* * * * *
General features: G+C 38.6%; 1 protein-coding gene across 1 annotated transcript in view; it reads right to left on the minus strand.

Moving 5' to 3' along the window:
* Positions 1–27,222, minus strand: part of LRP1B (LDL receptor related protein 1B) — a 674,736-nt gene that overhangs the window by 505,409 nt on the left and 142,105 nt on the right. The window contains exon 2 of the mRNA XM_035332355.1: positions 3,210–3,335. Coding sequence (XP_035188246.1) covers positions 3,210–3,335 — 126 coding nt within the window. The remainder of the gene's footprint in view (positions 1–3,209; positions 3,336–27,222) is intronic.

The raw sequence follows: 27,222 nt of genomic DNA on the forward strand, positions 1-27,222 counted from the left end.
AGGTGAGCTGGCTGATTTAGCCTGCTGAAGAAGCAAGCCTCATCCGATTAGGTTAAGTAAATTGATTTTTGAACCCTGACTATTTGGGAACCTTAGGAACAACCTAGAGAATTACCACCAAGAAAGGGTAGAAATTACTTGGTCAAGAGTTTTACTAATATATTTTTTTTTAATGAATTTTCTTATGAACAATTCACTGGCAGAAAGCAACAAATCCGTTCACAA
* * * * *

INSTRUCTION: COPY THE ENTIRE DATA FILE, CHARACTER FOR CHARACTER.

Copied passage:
General features: G+C 38.6%; 1 protein-coding gene across 1 annotated transcript in view; it reads right to left on the minus strand.

Moving 5' to 3' along the window:
* Positions 1–27,222, minus strand: part of LRP1B (LDL receptor related protein 1B) — a 674,736-nt gene that overhangs the window by 505,409 nt on the left and 142,105 nt on the right. The window contains exon 2 of the mRNA XM_035332355.1: positions 3,210–3,335. Coding sequence (XP_035188246.1) covers positions 3,210–3,335 — 126 coding nt within the window. The remainder of the gene's footprint in view (positions 1–3,209; positions 3,336–27,222) is intronic.

The raw sequence follows: 27,222 nt of genomic DNA on the forward strand, positions 1-27,222 counted from the left end.
AGGTGAGCTGGCTGATTTAGCCTGCTGAAGAAGCAAGCCTCATCCGATTAGGTTAAGTAAATTGATTTTTGAACCCTGACTATTTGGGAACCTTAGGAACAACCTAGAGAATTACCACCAAGAAAGGGTAGAAATTACTTGGTCAAGAGTTTTACTAATATATTTTTTTTTAATGAATTTTCTTATGAACAATTCACTGGCAGAAAGCAACAAATCCGTTCACAA